Reading Art Spiegelman’s 'In the Shadow of No Towers': 9/11 and the paradigm of traumatic subjectivity
Following 9/11, trauma became the dominant signifier for not just individual sufferings but also for the national imaginary of the United States. Within academia, it is common practice to invoke the concept of trauma for diverse cultural, literary or historical persuasions.
Set in the turbulent aftermath of Iran’s highly contentious and allegedly fraudulent 2009 presidential election, Amir and Khalil’s Zahra’s Paradise first appeared online in over a dozen languages before being published as a graphic novel by First Second Books in 2011. When one young man (Mehdi) disappears following a street protest of the presidential election, his mother (Zahra) and brother (Hassan) will stop at nothing to find him; their ensuing journey illuminates the corruption that permeated the bureaucracy in Iran at the time.
Batman the Charioteer: A Platonic Analysis of "Batman: The Dark Knight Returns"
Most readers of comic books or graphic novels would not immediately connect their favorite stories with the works of Plato. However, when reading the Phaedrus, the charioteer metaphor Plato uses to describe the soul of the lover clearly represents the character of Batman, specifically as he is written in Frank Miller’s Batman: The Dark Knight Returns. In this graphic novel, Bruce Wayne is an older man, and Batman has not been seen in Gotham City for ten years. As specific instances draw him out of retirement, he must begin to make difficult decisions.
Submitted by sarahcamp on Mon, 09/05/2016 - 5:38pm
Into the Woods: Reconfiguring Genre through Graphic Storytelling; an examination of Beautiful Darkness, Through the Woods, and other hybrid graphic texts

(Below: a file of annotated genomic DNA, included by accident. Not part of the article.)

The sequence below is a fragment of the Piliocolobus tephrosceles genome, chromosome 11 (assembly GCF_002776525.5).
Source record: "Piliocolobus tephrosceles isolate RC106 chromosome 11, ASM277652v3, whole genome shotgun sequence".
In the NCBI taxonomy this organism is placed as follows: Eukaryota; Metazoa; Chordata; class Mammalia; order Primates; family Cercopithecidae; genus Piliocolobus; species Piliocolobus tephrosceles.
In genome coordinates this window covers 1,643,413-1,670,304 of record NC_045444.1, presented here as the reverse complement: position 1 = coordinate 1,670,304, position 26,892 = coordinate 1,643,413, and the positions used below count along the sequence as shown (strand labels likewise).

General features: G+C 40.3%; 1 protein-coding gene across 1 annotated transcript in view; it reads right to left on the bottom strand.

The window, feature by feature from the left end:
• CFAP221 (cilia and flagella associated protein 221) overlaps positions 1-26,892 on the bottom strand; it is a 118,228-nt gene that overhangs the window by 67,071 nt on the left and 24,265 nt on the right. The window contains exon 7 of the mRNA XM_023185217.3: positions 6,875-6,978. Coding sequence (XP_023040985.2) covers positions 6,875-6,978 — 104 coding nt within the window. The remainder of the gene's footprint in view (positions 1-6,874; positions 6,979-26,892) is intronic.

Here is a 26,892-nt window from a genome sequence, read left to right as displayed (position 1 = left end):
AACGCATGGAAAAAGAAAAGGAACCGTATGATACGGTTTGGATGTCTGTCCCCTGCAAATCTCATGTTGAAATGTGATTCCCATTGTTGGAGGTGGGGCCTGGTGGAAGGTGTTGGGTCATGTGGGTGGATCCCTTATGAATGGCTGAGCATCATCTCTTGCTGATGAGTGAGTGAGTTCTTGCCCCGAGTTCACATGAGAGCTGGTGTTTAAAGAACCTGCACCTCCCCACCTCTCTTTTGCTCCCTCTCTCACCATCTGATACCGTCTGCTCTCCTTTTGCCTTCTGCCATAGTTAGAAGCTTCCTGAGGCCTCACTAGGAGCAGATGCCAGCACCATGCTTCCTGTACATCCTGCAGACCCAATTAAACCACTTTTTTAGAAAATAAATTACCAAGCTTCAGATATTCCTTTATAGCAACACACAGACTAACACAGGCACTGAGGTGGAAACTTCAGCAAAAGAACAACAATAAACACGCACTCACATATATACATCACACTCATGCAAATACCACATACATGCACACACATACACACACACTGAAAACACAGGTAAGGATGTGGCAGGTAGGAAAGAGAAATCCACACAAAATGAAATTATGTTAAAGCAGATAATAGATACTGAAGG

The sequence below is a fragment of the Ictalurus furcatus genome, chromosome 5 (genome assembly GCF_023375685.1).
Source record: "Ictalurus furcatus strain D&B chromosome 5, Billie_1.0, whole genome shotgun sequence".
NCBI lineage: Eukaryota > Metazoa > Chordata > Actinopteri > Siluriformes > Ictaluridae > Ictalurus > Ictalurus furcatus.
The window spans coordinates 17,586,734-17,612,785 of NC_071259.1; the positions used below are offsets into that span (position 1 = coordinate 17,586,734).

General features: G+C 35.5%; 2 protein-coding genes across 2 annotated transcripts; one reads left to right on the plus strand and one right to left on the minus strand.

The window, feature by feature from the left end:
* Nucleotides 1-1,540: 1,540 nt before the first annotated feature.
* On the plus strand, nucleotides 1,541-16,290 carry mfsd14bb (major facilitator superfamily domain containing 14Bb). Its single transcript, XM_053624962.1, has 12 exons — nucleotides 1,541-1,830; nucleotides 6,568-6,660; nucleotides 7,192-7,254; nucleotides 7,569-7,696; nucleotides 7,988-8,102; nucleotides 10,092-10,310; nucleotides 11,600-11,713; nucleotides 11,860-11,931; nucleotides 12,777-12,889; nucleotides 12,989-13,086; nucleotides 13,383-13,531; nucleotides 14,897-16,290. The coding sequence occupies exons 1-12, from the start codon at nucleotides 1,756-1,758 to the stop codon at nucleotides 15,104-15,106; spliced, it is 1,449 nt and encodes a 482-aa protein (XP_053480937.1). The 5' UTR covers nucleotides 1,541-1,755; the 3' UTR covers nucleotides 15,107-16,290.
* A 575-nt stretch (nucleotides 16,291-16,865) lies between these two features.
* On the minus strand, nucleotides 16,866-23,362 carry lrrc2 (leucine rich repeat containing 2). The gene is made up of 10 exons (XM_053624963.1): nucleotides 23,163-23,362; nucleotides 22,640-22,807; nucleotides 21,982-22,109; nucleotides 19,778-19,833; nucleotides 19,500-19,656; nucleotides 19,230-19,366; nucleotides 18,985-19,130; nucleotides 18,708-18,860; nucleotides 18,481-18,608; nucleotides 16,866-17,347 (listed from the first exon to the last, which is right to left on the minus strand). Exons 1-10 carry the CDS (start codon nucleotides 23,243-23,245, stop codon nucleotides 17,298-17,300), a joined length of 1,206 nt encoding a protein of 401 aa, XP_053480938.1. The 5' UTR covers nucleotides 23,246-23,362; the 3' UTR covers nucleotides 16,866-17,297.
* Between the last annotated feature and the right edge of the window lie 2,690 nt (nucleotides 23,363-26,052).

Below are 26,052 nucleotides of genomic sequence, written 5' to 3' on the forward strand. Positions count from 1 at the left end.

Fairy tales and horror are two literary genres that are, on the surface intrinsically different. However, since its very conception fairy tales have had the capability to elicit fear, anxiety, and perhaps even terror in their readerships.
Reinventing Geopolitics in the Post-Vietnam Comic Book Universe: Latin America
Contemporary comic book publishers in the 1960s paid relatively little attention to the growing conflict in Southeast Asia, their few sustained forays limited largely to Dell’s Tales of the Green Berets, DC’s Jungle War Stories, and several of Charlton’s war-themed titles. A handful of issues notwithstanding, Marvel and DC ignored the war altogether in their superhero lines. By the mid- 1960s, even titles dedicated to covering the war in Vietnam had begun to look elsewhere for inspiration, notably Latin America.
Submitted by rberryhill on Thu, 08/11/2016 - 8:52pm
Sex Symbols and Subject Matter Experts: The Role of Females in a Military Comic Book
Since 1951, the United States Army has produced a monthly instructional comic book “P.S. The Preventive Maintenance Monthly” to instruct soldiers on equipment maintenance and logistics. Seventy-five thousand copies are distributed monthly. While certain elements of the comic book have largely remained unchanged over time, such as personification of equipment, soldier-inspired content, and balance between using humor and warnings, the comic book has attempted to adapt to the needs of a 21st century Army.